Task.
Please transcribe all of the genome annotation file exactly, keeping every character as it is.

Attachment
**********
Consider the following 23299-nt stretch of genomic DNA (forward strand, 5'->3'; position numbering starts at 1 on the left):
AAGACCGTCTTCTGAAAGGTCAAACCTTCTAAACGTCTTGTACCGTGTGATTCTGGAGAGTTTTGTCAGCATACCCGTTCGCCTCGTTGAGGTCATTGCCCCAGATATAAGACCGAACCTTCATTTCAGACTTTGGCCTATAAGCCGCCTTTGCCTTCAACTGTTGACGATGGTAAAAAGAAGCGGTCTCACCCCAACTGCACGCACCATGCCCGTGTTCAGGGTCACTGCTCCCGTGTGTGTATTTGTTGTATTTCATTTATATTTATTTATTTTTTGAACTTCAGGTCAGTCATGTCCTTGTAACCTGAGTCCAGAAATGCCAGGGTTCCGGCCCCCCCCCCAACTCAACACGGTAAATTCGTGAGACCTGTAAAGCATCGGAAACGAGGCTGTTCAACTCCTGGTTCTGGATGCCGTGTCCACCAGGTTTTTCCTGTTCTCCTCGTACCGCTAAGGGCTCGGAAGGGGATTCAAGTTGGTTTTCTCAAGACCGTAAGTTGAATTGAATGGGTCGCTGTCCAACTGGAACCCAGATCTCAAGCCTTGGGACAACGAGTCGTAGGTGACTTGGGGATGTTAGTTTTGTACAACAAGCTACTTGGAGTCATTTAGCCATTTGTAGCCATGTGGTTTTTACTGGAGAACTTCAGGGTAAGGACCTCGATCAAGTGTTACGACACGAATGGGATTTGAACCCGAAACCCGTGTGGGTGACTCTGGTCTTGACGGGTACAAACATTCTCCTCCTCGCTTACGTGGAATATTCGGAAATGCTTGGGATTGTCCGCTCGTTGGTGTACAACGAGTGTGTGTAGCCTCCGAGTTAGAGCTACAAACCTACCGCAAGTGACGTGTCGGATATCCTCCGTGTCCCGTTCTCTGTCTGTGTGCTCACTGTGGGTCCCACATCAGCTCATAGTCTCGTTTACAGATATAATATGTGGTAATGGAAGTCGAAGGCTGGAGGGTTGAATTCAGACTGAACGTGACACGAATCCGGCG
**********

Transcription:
Consider the following 23299-nt stretch of genomic DNA (forward strand, 5'->3'; position numbering starts at 1 on the left):
AAGACCGTCTTCTGAAAGGTCAAACCTTCTAAACGTCTTGTACCGTGTGATTCTGGAGAGTTTTGTCAGCATACCCGTTCGCCTCGTTGAGGTCATTGCCCCAGATATAAGACCGAACCTTCATTTCAGACTTTGGCCTATAAGCCGCCTTTGCCTTCAACTGTTGACGATGGTAAAAAGAAGCGGTCTCACCCCAACTGCACGCACCATGCCCGTGTTCAGGGTCACTGCTCCCGTGTGTGTATTTGTTGTATTTCATTTATATTTATTTATTTTTTGAACTTCAGGTCAGTCATGTCCTTGTAACCTGAGTCCAGAAATGCCAGGGTTCCGGCCCCCCCCCCAACTCAACACGGTAAATTCGTGAGACCTGTAAAGCATCGGAAACGAGGCTGTTCAACTCCTGGTTCTGGATGCCGTGTCCACCAGGTTTTTCCTGTTCTCCTCGTACCGCTAAGGGCTCGGAAGGGGATTCAAGTTGGTTTTCTCAAGACCGTAAGTTGAATTGAATGGGTCGCTGTCCAACTGGAACCCAGATCTCAAGCCTTGGGACAACGAGTCGTAGGTGACTTGGGGATGTTAGTTTTGTACAACAAGCTACTTGGAGTCATTTAGCCATTTGTAGCCATGTGGTTTTTACTGGAGAACTTCAGGGTAAGGACCTCGATCAAGTGTTACGACACGAATGGGATTTGAACCCGAAACCCGTGTGGGTGACTCTGGTCTTGACGGGTACAAACATTCTCCTCCTCGCTTACGTGGAATATTCGGAAATGCTTGGGATTGTCCGCTCGTTGGTGTACAACGAGTGTGTGTAGCCTCCGAGTTAGAGCTACAAACCTACCGCAAGTGACGTGTCGGATATCCTCCGTGTCCCGTTCTCTGTCTGTGTGCTCACTGTGGGTCCCACATCAGCTCATAGTCTCGTTTACAGATATAATATGTGGTAATGGAAGTCGAAGGCTGGAGGGTTGAATTCAGACTGAACGTGACACGAATCCGGCG